Recipe: Buttermilk Doughnuts with Cider Glaze from the new book “Fried Walleye and Cherry Pie: Midwestern Writers on Food”

You like food? You like stories about food? Then let me introduce you to a refreshingly new, and very good, collection of food stories, all compiled in a sweet little book entitled Fried Walleye and Cherry Pie: Midwestern Writers on Food. Now, there are not that many recipes in this book, but there is a gorgeous one for Buttermilk Doughnuts with Cider Glaze after the jump.


Recipe: Buttermilk Doughnuts with Cider Glaze
Makes 11/2 dozen doughnuts

These are cake-style doughnuts, not raised doughnuts leavened with yeast. They are light and fluffy, yet still humble and homey. A cider-sweet glaze seems just right for the season. Use a candy thermometer to monitor the frying oil’s temperature; the doughnuts will be greasy if the temperature drops below 375 degrees, and they will burn before they cook through if the temperature goes much higher.

4 1/4 cups all-purpose flour, plus more for dusting
1 tablespoon baking powder
1/2 teaspoon baking soda
3/4 teaspoon salt
1/2 teaspoon ground cinnamon
1/4 teaspoon ground cloves
1/4 teaspoon ground allspice
1/4 teaspoon grated nutmeg
2 large eggs, plus 1 large egg yolk
3/4 cup granulated sugar
1 teaspoon vanilla extract 1 cup buttermilk (or 1 cup milk soured with 1 tablespoon vinegar)
3 tablespoons salted butter, melted
Neutral vegetable oil, such as canola or soybean, for frying

1 1/2 cups confectioners’ sugar
2 to 4 tablespoons cider

In a large bowl, combine the flour, baking powder, baking soda, salt, cin­namon, cloves, allspice, and nutmeg.Whisk to lighten and combine well.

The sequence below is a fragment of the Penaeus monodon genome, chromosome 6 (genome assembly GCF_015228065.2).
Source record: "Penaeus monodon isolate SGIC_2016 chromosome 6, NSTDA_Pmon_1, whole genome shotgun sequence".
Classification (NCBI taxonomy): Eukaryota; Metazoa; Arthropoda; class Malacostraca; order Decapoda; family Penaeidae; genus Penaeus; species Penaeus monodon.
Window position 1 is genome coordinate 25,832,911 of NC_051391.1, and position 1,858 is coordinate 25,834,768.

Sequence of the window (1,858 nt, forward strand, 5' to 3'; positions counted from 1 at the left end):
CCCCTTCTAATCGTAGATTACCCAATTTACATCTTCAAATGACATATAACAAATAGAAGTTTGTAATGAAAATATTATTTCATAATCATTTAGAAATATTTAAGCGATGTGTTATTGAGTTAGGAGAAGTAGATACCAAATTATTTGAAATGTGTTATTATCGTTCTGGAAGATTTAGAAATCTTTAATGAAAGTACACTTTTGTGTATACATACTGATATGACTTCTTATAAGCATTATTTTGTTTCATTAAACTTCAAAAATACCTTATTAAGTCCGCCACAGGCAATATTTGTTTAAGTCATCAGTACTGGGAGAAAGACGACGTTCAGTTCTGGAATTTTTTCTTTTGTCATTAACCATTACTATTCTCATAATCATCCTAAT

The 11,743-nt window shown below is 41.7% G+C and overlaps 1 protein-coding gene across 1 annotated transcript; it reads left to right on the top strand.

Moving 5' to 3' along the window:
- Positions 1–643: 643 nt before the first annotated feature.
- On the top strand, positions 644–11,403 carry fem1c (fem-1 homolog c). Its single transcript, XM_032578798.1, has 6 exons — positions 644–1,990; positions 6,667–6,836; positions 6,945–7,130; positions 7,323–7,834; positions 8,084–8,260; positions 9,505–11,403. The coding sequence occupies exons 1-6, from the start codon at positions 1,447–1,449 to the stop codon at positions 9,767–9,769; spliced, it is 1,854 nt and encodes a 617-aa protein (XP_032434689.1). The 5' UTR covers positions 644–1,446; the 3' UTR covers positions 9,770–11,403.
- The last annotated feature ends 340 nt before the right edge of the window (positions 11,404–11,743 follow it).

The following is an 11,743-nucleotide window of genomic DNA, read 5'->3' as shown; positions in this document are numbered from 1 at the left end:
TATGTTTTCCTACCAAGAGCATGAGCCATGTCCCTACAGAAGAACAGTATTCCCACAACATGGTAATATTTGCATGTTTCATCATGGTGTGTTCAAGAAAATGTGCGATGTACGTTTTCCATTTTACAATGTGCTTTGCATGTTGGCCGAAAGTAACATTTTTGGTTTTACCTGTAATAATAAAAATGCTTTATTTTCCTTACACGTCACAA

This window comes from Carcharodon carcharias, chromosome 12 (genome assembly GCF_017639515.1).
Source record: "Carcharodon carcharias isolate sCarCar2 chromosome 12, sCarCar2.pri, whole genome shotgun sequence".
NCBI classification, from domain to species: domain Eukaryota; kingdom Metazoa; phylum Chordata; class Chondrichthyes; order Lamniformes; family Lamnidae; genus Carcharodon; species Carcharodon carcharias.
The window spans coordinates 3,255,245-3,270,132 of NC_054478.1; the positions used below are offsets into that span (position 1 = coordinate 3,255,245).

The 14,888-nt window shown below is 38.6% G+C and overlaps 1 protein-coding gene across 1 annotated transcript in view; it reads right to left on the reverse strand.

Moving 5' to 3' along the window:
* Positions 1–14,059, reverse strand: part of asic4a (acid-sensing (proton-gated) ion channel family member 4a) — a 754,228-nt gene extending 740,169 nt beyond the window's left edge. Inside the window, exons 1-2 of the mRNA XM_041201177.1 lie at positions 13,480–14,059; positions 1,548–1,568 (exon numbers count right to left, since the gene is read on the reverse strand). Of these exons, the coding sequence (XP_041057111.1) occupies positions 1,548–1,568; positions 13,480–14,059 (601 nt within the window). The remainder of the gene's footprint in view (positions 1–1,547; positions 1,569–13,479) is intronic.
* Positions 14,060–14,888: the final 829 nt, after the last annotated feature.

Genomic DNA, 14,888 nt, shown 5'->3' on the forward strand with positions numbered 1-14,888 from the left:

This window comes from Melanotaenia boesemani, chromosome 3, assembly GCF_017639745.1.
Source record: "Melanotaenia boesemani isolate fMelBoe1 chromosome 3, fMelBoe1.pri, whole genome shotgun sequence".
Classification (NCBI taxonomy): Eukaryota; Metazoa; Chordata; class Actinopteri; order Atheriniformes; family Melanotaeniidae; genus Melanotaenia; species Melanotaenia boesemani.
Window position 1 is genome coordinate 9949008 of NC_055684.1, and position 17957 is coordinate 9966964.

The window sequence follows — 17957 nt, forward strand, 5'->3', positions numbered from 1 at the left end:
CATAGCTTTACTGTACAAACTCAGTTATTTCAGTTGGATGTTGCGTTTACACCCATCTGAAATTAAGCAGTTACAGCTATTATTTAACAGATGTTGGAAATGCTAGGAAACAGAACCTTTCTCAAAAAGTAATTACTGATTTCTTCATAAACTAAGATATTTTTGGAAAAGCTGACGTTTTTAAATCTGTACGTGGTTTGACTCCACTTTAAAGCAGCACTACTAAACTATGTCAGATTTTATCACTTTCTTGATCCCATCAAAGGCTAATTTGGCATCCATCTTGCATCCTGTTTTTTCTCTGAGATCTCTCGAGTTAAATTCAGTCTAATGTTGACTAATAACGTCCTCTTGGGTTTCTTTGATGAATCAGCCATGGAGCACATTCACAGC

In the bowl of a stand mixer, or in a large bowl using a hand mixer, beat the eggs and egg yolk with the granulated sugar and vanilla until light and fluffy, 2 to 3 minutes.

In a large measuring cup, stir together the buttermilk and butter.

Alternately beat the dry ingredients and buttermilk mixture into the egg mixture, one-third at a time, until all of the ingredients are combined and a soft, sticky dough forms.

Fill a deep fryer or a large pot with oil to a depth of at least 3 inches, and heat the oil to 350 degrees over medium-low to medium heat. Meanwhile, with floured hands, transfer the dough to a generously floured board and gently roll out until the dough is 1/2 inch thick.Using a 3-inch biscuit cutter, cut the dough into rounds, spacing the rounds as close as possible.Poke a hole in the center of each round with the handle of a wooden spoon, wiggling the spoon to widen the hole.Col­lect the scraps and roll out to form another batch of doughnuts (Note: the second batch may be a little tougher than the first, as the dough has been worked.) If you have scraps left over after rolling out the dough the second time, discard them.

When the oil is ready, working in batches, place the doughnuts in the oil, being careful not to crowd them.Fry the doughnuts, turning them once, until puffed and golden, 11/2 to 2 minutes on each side.Remove the doughnuts and place on a wire rack to drain.Before adding the next batch, give the oil a few minutes to return to frying temperature.

When all the doughnuts are cooked, on the wire rack, and slightly cooled, ice them with cider glaze.To make the cider glaze, in a bowl, combine the confectioners’ sugar and 2 tablespoons of the cider.Whisk to blend.Add additional cider as needed to reach a thick glaze consistency.Pour the glaze into a measuring cup and drizzle it over the doughnuts.

Doughnuts are best the day they are made.For longer storage, place the doughnuts on a rimmed baking sheet, freeze until solid, and transfer to zip-top plastic bags before storing in freezer.To serve, warm the frozen doughnuts for a minute or two in the microwave.